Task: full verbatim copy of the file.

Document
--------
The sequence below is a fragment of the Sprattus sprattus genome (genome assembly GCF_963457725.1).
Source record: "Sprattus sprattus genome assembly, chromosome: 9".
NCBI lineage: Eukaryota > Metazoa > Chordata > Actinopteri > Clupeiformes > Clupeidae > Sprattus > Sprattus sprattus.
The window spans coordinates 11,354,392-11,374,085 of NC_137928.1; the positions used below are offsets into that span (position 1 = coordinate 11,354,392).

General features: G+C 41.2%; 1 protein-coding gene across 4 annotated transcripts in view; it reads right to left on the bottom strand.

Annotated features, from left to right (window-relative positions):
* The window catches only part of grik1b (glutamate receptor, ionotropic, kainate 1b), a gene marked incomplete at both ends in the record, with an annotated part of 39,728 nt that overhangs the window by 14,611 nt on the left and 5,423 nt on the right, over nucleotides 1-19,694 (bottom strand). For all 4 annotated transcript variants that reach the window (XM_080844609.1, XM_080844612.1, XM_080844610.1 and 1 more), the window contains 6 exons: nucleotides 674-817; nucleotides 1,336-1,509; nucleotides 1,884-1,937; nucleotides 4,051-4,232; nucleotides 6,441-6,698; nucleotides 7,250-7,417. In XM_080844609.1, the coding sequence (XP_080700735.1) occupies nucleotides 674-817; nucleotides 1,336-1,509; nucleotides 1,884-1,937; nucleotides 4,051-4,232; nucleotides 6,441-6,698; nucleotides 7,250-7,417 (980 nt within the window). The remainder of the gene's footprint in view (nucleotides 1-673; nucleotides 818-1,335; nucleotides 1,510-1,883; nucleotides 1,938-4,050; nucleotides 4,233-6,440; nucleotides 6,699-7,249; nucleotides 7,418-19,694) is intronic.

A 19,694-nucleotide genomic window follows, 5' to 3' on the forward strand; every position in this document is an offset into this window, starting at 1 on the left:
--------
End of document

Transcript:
The sequence below is a fragment of the Sprattus sprattus genome (genome assembly GCF_963457725.1).
Source record: "Sprattus sprattus genome assembly, chromosome: 9".
NCBI lineage: Eukaryota > Metazoa > Chordata > Actinopteri > Clupeiformes > Clupeidae > Sprattus > Sprattus sprattus.
The window spans coordinates 11,354,392-11,374,085 of NC_137928.1; the positions used below are offsets into that span (position 1 = coordinate 11,354,392).

General features: G+C 41.2%; 1 protein-coding gene across 4 annotated transcripts in view; it reads right to left on the bottom strand.

Annotated features, from left to right (window-relative positions):
* The window catches only part of grik1b (glutamate receptor, ionotropic, kainate 1b), a gene marked incomplete at both ends in the record, with an annotated part of 39,728 nt that overhangs the window by 14,611 nt on the left and 5,423 nt on the right, over nucleotides 1-19,694 (bottom strand). For all 4 annotated transcript variants that reach the window (XM_080844609.1, XM_080844612.1, XM_080844610.1 and 1 more), the window contains 6 exons: nucleotides 674-817; nucleotides 1,336-1,509; nucleotides 1,884-1,937; nucleotides 4,051-4,232; nucleotides 6,441-6,698; nucleotides 7,250-7,417. In XM_080844609.1, the coding sequence (XP_080700735.1) occupies nucleotides 674-817; nucleotides 1,336-1,509; nucleotides 1,884-1,937; nucleotides 4,051-4,232; nucleotides 6,441-6,698; nucleotides 7,250-7,417 (980 nt within the window). The remainder of the gene's footprint in view (nucleotides 1-673; nucleotides 818-1,335; nucleotides 1,510-1,883; nucleotides 1,938-4,050; nucleotides 4,233-6,440; nucleotides 6,699-7,249; nucleotides 7,418-19,694) is intronic.

A 19,694-nucleotide genomic window follows, 5' to 3' on the forward strand; every position in this document is an offset into this window, starting at 1 on the left: